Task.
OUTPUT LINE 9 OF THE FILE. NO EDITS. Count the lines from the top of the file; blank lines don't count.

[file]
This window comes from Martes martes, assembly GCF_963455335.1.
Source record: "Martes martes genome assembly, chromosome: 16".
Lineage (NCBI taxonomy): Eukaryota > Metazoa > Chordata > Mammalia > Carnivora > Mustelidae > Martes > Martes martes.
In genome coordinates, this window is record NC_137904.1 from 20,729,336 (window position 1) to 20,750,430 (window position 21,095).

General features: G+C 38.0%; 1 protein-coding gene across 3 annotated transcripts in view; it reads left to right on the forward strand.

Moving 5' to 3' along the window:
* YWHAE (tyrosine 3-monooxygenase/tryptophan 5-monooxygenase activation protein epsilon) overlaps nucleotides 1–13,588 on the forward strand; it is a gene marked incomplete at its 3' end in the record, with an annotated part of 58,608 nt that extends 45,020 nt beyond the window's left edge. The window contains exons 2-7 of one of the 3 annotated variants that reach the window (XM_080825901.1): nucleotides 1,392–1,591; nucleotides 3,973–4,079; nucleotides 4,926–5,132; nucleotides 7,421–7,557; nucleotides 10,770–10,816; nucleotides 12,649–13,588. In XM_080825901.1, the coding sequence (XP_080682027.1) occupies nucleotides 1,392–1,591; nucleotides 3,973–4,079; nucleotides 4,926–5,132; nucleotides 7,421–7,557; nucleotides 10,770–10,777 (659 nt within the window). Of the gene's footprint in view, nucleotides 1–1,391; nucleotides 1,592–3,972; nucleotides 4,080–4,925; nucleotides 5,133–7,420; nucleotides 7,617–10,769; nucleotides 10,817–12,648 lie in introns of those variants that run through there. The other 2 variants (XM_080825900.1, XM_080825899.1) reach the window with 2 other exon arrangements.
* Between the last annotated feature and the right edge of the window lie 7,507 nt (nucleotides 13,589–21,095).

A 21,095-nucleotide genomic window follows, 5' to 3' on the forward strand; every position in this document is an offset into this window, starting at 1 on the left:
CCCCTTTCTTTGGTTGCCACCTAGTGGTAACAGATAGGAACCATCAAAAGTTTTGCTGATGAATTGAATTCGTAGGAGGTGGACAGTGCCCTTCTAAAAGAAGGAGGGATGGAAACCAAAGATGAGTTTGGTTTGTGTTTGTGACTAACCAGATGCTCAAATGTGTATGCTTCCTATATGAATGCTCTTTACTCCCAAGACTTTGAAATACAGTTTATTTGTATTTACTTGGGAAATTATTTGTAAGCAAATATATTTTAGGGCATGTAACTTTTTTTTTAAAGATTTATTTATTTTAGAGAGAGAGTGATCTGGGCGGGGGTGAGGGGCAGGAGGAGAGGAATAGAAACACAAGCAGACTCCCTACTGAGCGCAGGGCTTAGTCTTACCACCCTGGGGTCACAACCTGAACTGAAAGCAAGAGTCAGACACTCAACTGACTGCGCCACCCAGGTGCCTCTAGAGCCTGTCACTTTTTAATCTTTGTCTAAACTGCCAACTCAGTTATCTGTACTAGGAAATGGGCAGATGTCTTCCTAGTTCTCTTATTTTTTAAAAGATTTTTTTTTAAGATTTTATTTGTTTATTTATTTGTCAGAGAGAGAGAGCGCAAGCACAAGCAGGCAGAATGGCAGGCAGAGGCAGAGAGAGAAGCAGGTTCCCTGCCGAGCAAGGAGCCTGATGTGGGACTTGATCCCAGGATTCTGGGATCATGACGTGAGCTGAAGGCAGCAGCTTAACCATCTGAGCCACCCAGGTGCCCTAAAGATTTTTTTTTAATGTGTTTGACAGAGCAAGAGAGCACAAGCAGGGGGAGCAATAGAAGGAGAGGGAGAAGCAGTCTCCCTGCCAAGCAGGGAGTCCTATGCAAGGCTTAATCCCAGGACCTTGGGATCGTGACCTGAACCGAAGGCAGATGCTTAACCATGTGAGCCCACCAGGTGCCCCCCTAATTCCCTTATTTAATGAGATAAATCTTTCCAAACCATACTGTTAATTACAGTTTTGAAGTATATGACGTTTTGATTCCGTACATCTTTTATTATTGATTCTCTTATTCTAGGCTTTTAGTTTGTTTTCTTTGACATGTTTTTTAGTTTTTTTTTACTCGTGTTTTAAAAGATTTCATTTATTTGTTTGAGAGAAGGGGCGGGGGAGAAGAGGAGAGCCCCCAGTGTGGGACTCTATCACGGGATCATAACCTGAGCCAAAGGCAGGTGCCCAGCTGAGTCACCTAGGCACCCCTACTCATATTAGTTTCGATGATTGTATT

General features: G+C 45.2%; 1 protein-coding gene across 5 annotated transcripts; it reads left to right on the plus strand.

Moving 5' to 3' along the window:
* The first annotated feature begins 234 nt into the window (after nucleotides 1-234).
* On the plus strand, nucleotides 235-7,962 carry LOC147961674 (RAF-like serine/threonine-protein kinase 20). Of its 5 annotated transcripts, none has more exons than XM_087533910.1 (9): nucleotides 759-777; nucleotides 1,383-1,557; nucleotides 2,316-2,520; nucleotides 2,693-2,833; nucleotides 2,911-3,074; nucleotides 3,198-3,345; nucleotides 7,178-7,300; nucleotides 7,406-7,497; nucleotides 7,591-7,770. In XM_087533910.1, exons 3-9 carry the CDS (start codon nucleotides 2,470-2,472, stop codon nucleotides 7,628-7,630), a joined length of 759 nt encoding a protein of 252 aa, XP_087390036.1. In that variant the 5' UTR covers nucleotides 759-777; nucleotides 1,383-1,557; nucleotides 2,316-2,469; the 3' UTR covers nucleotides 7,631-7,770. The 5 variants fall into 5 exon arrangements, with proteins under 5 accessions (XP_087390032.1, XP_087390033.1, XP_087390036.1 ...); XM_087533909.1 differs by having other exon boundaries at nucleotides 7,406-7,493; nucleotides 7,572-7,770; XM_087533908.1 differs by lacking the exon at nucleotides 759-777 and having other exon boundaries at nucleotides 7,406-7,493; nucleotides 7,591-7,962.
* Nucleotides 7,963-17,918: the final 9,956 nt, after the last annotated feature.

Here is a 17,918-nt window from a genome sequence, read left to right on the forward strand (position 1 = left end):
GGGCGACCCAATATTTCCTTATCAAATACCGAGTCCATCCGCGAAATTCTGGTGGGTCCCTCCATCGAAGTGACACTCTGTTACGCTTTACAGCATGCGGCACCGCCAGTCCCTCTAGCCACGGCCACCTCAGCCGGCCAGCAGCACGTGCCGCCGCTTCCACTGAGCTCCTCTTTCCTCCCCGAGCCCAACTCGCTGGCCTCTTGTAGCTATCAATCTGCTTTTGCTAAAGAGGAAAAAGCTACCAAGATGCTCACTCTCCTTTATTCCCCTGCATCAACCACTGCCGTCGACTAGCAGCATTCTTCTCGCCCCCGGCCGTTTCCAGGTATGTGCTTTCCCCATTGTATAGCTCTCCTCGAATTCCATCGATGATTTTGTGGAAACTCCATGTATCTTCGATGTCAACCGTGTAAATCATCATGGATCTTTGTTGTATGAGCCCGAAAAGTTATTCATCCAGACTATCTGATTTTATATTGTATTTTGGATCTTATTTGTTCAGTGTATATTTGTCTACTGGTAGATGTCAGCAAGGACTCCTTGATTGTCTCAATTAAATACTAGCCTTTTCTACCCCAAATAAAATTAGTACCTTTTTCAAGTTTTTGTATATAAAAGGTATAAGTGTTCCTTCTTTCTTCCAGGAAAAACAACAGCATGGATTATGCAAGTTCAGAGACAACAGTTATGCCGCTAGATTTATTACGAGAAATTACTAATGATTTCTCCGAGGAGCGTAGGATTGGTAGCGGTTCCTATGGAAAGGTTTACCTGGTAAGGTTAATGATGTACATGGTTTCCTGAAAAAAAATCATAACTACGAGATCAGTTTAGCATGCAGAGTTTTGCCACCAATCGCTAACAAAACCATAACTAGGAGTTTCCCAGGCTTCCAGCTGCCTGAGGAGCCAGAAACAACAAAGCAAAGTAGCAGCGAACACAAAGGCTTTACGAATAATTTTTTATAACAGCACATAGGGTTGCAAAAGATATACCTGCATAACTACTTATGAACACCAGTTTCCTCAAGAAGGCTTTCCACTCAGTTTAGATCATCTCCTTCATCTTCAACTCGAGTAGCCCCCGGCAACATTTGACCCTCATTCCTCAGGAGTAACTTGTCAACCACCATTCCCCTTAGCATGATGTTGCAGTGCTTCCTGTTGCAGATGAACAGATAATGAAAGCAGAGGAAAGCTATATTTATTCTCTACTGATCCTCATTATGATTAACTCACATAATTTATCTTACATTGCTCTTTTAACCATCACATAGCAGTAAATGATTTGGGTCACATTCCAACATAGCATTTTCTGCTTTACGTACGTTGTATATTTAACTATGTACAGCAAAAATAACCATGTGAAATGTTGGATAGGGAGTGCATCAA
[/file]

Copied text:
A 21,095-nucleotide genomic window follows, 5' to 3' on the forward strand; every position in this document is an offset into this window, starting at 1 on the left: